Predictive value of Keetch-Byram Drought Index for cereal yields in a semi-arid environment
Meteorological drought indices associated with soil moisture status have potential for varying applications including predictive power for crop yields estimation. The Keetch-Byram Drought Index (KBDI) was initially developed to estimate forest flammability, based on quantification of the moisture deficiency in upper soil layer as a function of daily precipitation and maximum air temperature. In this study, we characterized the utility of KBDI to accurately trace and monitor vegetation change and crop yield fluctuation in a semi-arid environment. It is tried to find any temporal association for both the 16-day MODIS-derived NDVI and KBDI from 2002 to 2012 and the correlation between KBDI and wheat and barley yield from 1984 to 2010. Correlation between KBDI and NDVI showed a general seasonal pattern with strongest correlation in mid-growing season, but this varied across study locations. Warmer locations with very sparse vegetation showed weaker association between KBDI and NDVI. Although a robust correlation between KBDI and winter cereal crop yield was not achieved based on winter (wet and cold season) data, spring cereal crop yield was correlated with KBDI.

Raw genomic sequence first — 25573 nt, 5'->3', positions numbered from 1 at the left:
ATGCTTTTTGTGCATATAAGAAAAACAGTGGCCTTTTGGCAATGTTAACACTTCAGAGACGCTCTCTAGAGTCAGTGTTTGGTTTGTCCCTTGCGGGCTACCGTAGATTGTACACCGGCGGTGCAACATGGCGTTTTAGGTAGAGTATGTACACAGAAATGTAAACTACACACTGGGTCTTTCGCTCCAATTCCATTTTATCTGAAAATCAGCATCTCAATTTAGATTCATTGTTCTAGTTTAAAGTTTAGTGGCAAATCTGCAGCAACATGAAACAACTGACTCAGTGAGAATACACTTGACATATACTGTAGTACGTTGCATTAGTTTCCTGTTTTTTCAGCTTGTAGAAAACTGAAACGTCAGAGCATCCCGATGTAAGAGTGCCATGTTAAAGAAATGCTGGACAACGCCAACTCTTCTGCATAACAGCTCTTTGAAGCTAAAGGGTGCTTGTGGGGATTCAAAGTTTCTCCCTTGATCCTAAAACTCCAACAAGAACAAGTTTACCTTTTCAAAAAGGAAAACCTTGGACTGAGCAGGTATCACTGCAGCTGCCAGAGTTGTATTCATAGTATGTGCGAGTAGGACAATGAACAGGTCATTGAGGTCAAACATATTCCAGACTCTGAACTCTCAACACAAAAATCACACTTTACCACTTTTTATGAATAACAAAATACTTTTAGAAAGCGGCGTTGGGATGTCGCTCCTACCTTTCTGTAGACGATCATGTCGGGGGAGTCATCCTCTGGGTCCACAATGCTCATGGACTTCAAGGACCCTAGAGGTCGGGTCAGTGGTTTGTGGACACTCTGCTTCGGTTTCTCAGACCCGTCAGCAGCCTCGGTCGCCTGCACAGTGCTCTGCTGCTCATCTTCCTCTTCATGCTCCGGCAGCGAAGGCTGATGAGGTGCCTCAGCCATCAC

We would like to thank K. Grace Crummer (Institute for Sustainable Food Systems, University of Florida) for editing the manuscript to improve the language.
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